New Zealand Rugby (NZR) has posted a loss of NZ$1.9m (€1.13m/$1.27m) for its 2018 financial year and has conceded that it faces challenges ahead with a total deficit of NZ$30m projected over the next five years.
Waikato Rugby Union chairman Colin Groves highlighted this projection at NZR’s annual general meeting, but NZR chief executive Steve Tew said plans are in place to meet this challenge. “We prepare long-term financial projections which we share with the provincial unions on a regular basis and if nothing changes we will have a deficit over that period, but as we’ve shown in the last 10 years we’ve worked very hard to fill those gaps,” he said, according to the Stuff.co.nz website.
“Part of it is driven by foreign exchange gains. When we signed AIG and Adidas (sponsorship deals) and some of the broadcasting contracts we were able to secure some long-term foreign exchange positions, which have been very beneficial.
“We’ve been spending that income, but that income is not going to be repeated because the dollar is in a different position and the next time we sign long-term contracts we may not get those gains. That’s money we have to replace or stop spending.”
NZR’s 2017 annual financial results showed a profit of NZ$33.4m, but the organisation was keen to point out that these figures were inflated by the impact of the British and Irish Lions tour to New Zealand. Indeed, the NZ$1.9m loss for 2018 came after an initial forecasted loss of NZ$3.3m.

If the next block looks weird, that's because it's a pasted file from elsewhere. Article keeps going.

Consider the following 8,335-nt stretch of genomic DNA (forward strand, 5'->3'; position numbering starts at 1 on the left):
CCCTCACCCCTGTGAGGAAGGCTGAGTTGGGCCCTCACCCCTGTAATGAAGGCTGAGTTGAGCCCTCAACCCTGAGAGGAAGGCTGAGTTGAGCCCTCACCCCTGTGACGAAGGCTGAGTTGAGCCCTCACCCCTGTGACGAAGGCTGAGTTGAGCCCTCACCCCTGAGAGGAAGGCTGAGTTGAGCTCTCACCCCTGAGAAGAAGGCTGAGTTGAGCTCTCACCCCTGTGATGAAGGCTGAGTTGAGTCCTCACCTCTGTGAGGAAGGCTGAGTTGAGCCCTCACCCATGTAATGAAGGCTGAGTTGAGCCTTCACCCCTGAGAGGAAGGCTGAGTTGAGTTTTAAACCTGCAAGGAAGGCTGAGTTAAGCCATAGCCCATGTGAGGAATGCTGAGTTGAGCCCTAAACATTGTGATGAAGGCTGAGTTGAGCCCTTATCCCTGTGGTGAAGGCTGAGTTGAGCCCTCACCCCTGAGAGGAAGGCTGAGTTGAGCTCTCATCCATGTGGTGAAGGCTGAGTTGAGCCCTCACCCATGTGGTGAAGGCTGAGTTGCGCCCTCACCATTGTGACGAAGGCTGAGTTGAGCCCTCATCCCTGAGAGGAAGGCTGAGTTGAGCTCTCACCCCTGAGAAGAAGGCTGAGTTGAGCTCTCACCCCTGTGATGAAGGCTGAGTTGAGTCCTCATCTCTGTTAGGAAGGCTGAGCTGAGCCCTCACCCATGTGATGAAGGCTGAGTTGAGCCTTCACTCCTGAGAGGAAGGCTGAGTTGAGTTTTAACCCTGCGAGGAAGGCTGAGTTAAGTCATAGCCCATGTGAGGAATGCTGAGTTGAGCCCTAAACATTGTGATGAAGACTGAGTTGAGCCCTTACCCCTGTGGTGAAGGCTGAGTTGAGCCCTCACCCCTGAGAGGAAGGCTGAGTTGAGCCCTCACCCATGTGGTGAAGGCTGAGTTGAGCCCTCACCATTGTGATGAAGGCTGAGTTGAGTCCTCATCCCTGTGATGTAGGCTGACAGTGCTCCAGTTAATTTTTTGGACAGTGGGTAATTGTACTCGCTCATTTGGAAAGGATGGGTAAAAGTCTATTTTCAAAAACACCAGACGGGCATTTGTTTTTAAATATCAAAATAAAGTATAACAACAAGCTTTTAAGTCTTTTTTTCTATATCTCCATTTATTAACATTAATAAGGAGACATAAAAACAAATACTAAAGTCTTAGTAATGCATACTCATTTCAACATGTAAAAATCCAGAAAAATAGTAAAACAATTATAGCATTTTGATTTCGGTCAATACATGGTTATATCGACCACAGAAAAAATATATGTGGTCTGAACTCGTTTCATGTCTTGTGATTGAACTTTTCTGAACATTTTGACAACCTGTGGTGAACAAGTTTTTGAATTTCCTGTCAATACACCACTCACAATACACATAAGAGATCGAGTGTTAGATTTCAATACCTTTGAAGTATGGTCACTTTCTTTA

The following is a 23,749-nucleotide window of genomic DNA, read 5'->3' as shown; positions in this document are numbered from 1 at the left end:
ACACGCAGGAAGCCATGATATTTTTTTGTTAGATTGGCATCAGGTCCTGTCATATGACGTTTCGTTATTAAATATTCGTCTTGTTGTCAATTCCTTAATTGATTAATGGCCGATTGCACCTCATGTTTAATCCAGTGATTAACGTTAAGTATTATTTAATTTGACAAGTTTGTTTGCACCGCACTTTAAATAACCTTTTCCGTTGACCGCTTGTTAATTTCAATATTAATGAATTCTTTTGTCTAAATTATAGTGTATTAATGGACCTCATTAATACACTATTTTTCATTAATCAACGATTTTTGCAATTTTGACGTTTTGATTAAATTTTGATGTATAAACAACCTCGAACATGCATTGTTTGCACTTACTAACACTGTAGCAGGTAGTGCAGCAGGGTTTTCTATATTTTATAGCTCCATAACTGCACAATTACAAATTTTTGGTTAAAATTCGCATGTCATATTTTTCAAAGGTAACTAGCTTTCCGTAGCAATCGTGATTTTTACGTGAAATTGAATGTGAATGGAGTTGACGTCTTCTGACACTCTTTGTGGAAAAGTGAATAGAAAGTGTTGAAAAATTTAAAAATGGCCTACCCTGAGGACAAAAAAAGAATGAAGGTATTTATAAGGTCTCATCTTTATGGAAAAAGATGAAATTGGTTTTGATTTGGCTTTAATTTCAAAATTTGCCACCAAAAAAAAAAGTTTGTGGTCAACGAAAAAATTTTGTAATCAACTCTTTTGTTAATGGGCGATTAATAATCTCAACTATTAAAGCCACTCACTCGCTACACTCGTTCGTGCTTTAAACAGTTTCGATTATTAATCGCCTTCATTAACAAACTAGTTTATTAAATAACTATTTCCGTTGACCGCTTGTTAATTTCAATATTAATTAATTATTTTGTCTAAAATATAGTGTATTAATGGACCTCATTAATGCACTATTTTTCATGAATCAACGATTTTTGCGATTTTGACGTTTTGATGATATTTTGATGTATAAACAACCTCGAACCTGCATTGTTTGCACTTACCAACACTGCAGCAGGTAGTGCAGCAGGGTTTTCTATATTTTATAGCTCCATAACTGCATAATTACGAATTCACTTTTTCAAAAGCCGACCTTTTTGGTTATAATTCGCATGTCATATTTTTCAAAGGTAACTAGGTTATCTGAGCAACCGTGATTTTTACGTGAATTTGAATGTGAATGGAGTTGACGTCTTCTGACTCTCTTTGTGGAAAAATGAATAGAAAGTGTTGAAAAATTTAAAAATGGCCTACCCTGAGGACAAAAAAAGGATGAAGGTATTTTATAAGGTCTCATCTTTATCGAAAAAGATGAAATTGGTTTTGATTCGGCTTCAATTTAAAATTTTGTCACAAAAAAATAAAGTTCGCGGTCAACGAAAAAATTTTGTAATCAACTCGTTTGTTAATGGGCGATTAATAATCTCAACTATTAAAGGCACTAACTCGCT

NZR registered income of NZ$189m in 2019. This compared to NZ$257m from the Lions tour year, but was up 17 per cent from 2016’s mark. “Although we are pleased with our latest financial result these are still challenging times for rugby as we look further ahead,” NZR chair Brent Impey said, according to the New Zealand Herald newspaper.
“The pressure to retain our talent and support the growth in our community game puts pressure on our long-term financial projections. Agility and pace are now mantras for us as leaders of the game. NZR can and must show leadership, but we need our stakeholders as partners. None of us have all the answers.
“In this world, new cultures of co-operation, sharing of information, being open to new structures, and being prepared to question the status quo must be our new norm.”
Earlier this month, Rugby Australia reported a net profit of AUD$5.2m (€3.29m/$3.7m) in 2018, but warned it will operate at a loss in 2019 due to the Rugby World Cup.